Mr Bush has been Deputy Commissioner Operations since April 2011, and through Prevention First and Policing Excellence has managed a change programme in police which has contributed to a 17.4 per cent drop in recorded crimes over the past three years.

He has held challenging roles in rural, provincial and urban areas, and as District Commander in Counties Manukau he pioneered the implementation of Neighbourhood Policing Teams, which have successfully been introduced across the country, Mrs Tolley said.

The Governor-General made the appointment of Mr Bush as Commissioner of Police on the recommendation of the Prime Minister.

"I believe Mike Bush will be an outstanding Commissioner of Police, and will build on the excellent work of the current Commissioner, Peter Marshall,'' Mrs Tolley said.

"Mr Bush has devoted 35 years of his life to serving the public with the New Zealand Police, and I congratulate him on his appointment.''

Mr Bush said he was honoured to be appointed as the next Commissioner of the New Zealand Police.

"Since joining the Police in 1978 as a young constable I am passionate about this job. I come to work every day knowing that I am part of an organisation that has a major impact upon people's lives,'' he said in a statement.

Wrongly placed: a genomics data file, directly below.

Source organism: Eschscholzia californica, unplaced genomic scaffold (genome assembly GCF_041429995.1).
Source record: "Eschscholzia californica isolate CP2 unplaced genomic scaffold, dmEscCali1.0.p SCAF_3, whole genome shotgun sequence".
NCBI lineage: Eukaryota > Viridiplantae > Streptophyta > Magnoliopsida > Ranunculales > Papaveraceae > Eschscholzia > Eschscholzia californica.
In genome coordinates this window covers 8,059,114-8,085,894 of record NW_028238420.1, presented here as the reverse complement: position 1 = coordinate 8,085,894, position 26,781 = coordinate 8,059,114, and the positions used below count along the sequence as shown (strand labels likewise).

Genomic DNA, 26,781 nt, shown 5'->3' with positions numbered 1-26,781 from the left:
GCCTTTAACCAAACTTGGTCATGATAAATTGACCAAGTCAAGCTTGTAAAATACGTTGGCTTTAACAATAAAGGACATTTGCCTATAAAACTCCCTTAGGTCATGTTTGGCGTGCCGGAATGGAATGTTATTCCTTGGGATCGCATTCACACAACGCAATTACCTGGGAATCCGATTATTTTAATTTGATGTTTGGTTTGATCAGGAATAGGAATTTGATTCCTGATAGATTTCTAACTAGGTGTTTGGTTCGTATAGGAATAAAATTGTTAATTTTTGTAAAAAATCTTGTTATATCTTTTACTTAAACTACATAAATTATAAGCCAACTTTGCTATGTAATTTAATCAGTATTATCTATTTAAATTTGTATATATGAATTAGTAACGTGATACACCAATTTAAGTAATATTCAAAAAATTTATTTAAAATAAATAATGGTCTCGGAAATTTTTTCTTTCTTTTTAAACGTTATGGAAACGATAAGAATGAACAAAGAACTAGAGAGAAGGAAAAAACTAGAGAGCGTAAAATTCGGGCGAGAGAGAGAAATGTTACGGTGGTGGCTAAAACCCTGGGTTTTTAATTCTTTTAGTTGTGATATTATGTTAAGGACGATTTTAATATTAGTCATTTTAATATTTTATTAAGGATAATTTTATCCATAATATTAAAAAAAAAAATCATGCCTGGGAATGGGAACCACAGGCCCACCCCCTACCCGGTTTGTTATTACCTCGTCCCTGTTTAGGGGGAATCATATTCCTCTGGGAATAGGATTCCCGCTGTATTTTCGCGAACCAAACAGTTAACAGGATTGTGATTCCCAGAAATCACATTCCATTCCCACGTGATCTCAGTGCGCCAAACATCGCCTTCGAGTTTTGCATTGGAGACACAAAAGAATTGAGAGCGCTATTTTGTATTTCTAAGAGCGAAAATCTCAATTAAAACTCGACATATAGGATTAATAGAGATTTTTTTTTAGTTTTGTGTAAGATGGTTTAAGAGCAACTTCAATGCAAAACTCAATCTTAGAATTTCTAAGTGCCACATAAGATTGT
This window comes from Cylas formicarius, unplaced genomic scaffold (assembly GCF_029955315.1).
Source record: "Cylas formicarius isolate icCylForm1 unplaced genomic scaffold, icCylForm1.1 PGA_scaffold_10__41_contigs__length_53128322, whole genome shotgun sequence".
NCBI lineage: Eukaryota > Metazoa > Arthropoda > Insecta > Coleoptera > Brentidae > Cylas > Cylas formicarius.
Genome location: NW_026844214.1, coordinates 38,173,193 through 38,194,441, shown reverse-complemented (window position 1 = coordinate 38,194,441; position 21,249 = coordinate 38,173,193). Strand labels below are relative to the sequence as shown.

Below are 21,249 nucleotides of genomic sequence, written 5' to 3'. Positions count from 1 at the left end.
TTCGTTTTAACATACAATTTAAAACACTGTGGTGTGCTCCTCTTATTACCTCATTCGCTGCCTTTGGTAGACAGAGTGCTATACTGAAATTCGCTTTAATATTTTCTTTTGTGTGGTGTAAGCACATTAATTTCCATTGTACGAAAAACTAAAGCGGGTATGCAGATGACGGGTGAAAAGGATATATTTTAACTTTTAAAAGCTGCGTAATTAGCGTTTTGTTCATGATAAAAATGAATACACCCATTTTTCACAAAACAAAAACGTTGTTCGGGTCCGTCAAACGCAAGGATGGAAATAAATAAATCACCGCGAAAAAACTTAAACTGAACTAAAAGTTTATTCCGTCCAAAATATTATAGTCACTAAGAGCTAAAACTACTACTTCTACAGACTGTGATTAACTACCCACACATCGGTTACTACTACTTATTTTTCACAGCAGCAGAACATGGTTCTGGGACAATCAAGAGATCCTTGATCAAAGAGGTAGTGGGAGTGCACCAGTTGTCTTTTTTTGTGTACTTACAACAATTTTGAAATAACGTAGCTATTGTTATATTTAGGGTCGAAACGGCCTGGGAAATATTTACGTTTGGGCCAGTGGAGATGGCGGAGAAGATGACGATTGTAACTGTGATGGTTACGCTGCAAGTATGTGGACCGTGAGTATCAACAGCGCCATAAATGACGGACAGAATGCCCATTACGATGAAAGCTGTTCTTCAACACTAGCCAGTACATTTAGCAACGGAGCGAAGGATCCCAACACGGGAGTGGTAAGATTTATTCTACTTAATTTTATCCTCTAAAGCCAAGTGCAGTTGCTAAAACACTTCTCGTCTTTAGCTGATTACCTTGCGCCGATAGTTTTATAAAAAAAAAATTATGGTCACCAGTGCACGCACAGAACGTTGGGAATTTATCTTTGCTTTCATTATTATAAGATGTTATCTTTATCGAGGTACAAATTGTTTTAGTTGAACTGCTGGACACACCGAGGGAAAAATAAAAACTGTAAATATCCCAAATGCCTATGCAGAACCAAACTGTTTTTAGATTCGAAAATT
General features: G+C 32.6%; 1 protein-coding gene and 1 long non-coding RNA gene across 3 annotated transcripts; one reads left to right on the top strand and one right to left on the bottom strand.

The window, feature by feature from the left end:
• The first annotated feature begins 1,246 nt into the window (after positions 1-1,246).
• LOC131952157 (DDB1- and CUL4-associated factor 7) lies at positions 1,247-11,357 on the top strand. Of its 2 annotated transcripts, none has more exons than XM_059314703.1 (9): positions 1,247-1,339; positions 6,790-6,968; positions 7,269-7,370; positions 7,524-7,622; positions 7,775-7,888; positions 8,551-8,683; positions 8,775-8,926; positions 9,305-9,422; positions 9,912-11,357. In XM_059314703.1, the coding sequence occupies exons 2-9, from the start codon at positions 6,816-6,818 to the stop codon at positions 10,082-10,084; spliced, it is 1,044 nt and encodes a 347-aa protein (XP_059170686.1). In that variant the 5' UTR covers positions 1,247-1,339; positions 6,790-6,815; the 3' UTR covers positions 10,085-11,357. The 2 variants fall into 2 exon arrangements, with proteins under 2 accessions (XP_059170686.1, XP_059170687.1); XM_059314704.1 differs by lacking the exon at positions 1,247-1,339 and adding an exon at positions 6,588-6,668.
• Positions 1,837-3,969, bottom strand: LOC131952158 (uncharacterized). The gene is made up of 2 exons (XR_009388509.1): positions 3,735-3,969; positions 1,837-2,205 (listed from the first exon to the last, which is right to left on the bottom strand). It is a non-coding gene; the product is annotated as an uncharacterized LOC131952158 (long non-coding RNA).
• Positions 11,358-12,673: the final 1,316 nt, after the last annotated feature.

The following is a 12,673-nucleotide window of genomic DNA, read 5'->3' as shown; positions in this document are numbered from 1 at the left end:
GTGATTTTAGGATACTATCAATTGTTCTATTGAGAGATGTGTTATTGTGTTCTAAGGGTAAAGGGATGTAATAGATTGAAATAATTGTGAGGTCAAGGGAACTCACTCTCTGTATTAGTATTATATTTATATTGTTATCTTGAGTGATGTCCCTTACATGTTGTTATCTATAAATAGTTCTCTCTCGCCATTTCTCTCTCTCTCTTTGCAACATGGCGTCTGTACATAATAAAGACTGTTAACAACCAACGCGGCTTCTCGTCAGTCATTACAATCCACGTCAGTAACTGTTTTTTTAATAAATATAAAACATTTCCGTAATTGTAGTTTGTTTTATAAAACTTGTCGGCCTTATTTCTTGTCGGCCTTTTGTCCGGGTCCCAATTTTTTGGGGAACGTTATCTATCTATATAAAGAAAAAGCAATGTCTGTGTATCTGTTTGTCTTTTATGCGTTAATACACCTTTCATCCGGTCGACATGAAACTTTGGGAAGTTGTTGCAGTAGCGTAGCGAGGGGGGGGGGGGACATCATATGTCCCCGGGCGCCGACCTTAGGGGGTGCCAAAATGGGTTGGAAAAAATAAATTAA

"NZ Police has an enviable international reputation and we are proud to hold the trust and confidence of the public.''

He also paid tribute to the current Commissioner of Police.

"Peter Marshall has championed change at Police in order to deliver better results to the Government and New Zealanders and to better support the victims of crime. Under his leadership, reported crime and road deaths have continued to fall and Police are spending more time focused on supporting victims and the community through a prevention-based approach.

"We are building a truly innovative and modern policing service and I am committed to continuing that journey and taking policing to the next level,'' Mr Bush said.

"My leadership priorities for the role will be delivering the results important to New Zealanders, being safe and feeling safe in our communities and putting victims at the heart of everything we do.